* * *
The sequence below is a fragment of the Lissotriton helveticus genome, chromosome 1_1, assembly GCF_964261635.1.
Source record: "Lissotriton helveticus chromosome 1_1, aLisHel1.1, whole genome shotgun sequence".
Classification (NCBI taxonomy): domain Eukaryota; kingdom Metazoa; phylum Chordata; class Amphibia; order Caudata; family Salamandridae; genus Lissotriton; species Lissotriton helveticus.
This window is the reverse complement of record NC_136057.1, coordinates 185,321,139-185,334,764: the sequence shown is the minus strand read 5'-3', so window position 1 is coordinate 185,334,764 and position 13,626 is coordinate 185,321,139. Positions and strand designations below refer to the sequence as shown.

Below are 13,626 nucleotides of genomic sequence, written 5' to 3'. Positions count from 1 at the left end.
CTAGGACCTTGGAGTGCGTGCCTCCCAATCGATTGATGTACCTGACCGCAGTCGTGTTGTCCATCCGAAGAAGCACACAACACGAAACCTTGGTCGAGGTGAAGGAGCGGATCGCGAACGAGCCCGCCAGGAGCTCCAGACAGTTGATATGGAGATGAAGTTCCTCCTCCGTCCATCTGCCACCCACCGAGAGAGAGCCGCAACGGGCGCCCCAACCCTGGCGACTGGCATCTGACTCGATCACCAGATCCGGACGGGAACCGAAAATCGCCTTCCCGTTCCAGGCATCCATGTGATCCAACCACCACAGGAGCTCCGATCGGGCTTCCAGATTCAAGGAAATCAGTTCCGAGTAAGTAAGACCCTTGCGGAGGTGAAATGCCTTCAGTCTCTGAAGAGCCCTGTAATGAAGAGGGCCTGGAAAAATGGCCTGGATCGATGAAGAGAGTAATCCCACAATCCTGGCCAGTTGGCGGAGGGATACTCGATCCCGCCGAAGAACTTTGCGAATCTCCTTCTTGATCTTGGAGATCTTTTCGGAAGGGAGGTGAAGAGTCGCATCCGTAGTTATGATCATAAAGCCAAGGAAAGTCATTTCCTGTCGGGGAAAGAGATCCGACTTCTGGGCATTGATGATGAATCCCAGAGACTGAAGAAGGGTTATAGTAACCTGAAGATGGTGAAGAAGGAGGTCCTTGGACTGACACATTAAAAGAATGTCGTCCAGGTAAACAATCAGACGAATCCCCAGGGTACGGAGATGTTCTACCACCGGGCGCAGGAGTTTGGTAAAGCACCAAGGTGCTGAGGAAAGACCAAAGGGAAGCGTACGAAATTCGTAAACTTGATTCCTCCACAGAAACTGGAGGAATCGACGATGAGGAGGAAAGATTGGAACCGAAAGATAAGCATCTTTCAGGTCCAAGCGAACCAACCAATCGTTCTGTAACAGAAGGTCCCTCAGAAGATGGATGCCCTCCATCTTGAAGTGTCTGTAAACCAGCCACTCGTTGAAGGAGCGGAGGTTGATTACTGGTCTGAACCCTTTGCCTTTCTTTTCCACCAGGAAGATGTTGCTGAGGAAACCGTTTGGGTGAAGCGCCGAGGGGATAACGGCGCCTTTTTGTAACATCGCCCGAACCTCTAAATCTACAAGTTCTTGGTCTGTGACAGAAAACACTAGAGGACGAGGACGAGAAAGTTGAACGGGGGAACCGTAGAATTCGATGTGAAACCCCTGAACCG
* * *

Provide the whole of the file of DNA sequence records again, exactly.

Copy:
The sequence below is a fragment of the Lissotriton helveticus genome, chromosome 1_1, assembly GCF_964261635.1.
Source record: "Lissotriton helveticus chromosome 1_1, aLisHel1.1, whole genome shotgun sequence".
Classification (NCBI taxonomy): domain Eukaryota; kingdom Metazoa; phylum Chordata; class Amphibia; order Caudata; family Salamandridae; genus Lissotriton; species Lissotriton helveticus.
This window is the reverse complement of record NC_136057.1, coordinates 185,321,139-185,334,764: the sequence shown is the minus strand read 5'-3', so window position 1 is coordinate 185,334,764 and position 13,626 is coordinate 185,321,139. Positions and strand designations below refer to the sequence as shown.

Below are 13,626 nucleotides of genomic sequence, written 5' to 3'. Positions count from 1 at the left end.
CTAGGACCTTGGAGTGCGTGCCTCCCAATCGATTGATGTACCTGACCGCAGTCGTGTTGTCCATCCGAAGAAGCACACAACACGAAACCTTGGTCGAGGTGAAGGAGCGGATCGCGAACGAGCCCGCCAGGAGCTCCAGACAGTTGATATGGAGATGAAGTTCCTCCTCCGTCCATCTGCCACCCACCGAGAGAGAGCCGCAACGGGCGCCCCAACCCTGGCGACTGGCATCTGACTCGATCACCAGATCCGGACGGGAACCGAAAATCGCCTTCCCGTTCCAGGCATCCATGTGATCCAACCACCACAGGAGCTCCGATCGGGCTTCCAGATTCAAGGAAATCAGTTCCGAGTAAGTAAGACCCTTGCGGAGGTGAAATGCCTTCAGTCTCTGAAGAGCCCTGTAATGAAGAGGGCCTGGAAAAATGGCCTGGATCGATGAAGAGAGTAATCCCACAATCCTGGCCAGTTGGCGGAGGGATACTCGATCCCGCCGAAGAACTTTGCGAATCTCCTTCTTGATCTTGGAGATCTTTTCGGAAGGGAGGTGAAGAGTCGCATCCGTAGTTATGATCATAAAGCCAAGGAAAGTCATTTCCTGTCGGGGAAAGAGATCCGACTTCTGGGCATTGATGATGAATCCCAGAGACTGAAGAAGGGTTATAGTAACCTGAAGATGGTGAAGAAGGAGGTCCTTGGACTGACACATTAAAAGAATGTCGTCCAGGTAAACAATCAGACGAATCCCCAGGGTACGGAGATGTTCTACCACCGGGCGCAGGAGTTTGGTAAAGCACCAAGGTGCTGAGGAAAGACCAAAGGGAAGCGTACGAAATTCGTAAACTTGATTCCTCCACAGAAACTGGAGGAATCGACGATGAGGAGGAAAGATTGGAACCGAAAGATAAGCATCTTTCAGGTCCAAGCGAACCAACCAATCGTTCTGTAACAGAAGGTCCCTCAGAAGATGGATGCCCTCCATCTTGAAGTGTCTGTAAACCAGCCACTCGTTGAAGGAGCGGAGGTTGATTACTGGTCTGAACCCTTTGCCTTTCTTTTCCACCAGGAAGATGTTGCTGAGGAAACCGTTTGGGTGAAGCGCCGAGGGGATAACGGCGCCTTTTTGTAACATCGCCCGAACCTCTAAATCTACAAGTTCTTGGTCTGTGACAGAAAACACTAGAGGACGAGGACGAGAAAGTTGAACGGGGGAACCGTAGAATTCGATGTGAAACCCCTGAACCG